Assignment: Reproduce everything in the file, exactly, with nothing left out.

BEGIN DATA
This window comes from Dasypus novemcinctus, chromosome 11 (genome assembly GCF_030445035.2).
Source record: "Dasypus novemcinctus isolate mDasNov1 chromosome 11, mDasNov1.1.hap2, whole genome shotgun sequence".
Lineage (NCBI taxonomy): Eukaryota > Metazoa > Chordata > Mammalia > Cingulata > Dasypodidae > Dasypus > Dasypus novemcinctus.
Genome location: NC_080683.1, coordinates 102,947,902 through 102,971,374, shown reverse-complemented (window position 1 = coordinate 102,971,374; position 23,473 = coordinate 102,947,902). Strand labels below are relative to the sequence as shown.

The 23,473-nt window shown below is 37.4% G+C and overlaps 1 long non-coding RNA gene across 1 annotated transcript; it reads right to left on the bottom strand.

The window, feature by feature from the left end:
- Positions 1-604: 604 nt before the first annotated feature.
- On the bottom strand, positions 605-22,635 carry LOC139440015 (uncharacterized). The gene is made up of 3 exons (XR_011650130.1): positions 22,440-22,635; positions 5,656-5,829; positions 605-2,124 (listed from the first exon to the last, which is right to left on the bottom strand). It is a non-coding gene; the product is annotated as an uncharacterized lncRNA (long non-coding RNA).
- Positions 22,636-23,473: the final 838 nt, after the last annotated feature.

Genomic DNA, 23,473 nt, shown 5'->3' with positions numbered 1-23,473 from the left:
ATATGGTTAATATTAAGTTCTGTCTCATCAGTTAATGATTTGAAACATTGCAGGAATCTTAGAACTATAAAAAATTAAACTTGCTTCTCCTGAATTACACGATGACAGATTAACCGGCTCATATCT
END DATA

This window comes from Dasypus novemcinctus, chromosome 11 (genome assembly GCF_030445035.2).
Source record: "Dasypus novemcinctus isolate mDasNov1 chromosome 11, mDasNov1.1.hap2, whole genome shotgun sequence".
Lineage (NCBI taxonomy): Eukaryota > Metazoa > Chordata > Mammalia > Cingulata > Dasypodidae > Dasypus > Dasypus novemcinctus.
Genome location: NC_080683.1, coordinates 102,947,902 through 102,971,374, shown reverse-complemented (window position 1 = coordinate 102,971,374; position 23,473 = coordinate 102,947,902). Strand labels below are relative to the sequence as shown.

The 23,473-nt window shown below is 37.4% G+C and overlaps 1 long non-coding RNA gene across 1 annotated transcript; it reads right to left on the bottom strand.

The window, feature by feature from the left end:
- Positions 1-604: 604 nt before the first annotated feature.
- On the bottom strand, positions 605-22,635 carry LOC139440015 (uncharacterized). The gene is made up of 3 exons (XR_011650130.1): positions 22,440-22,635; positions 5,656-5,829; positions 605-2,124 (listed from the first exon to the last, which is right to left on the bottom strand). It is a non-coding gene; the product is annotated as an uncharacterized lncRNA (long non-coding RNA).
- Positions 22,636-23,473: the final 838 nt, after the last annotated feature.

Genomic DNA, 23,473 nt, shown 5'->3' with positions numbered 1-23,473 from the left:
ATATGGTTAATATTAAGTTCTGTCTCATCAGTTAATGATTTGAAACATTGCAGGAATCTTAGAACTATAAAAAATTAAACTTGCTTCTCCTGAATTACACGATGACAGATTAACCGGCTCATATCT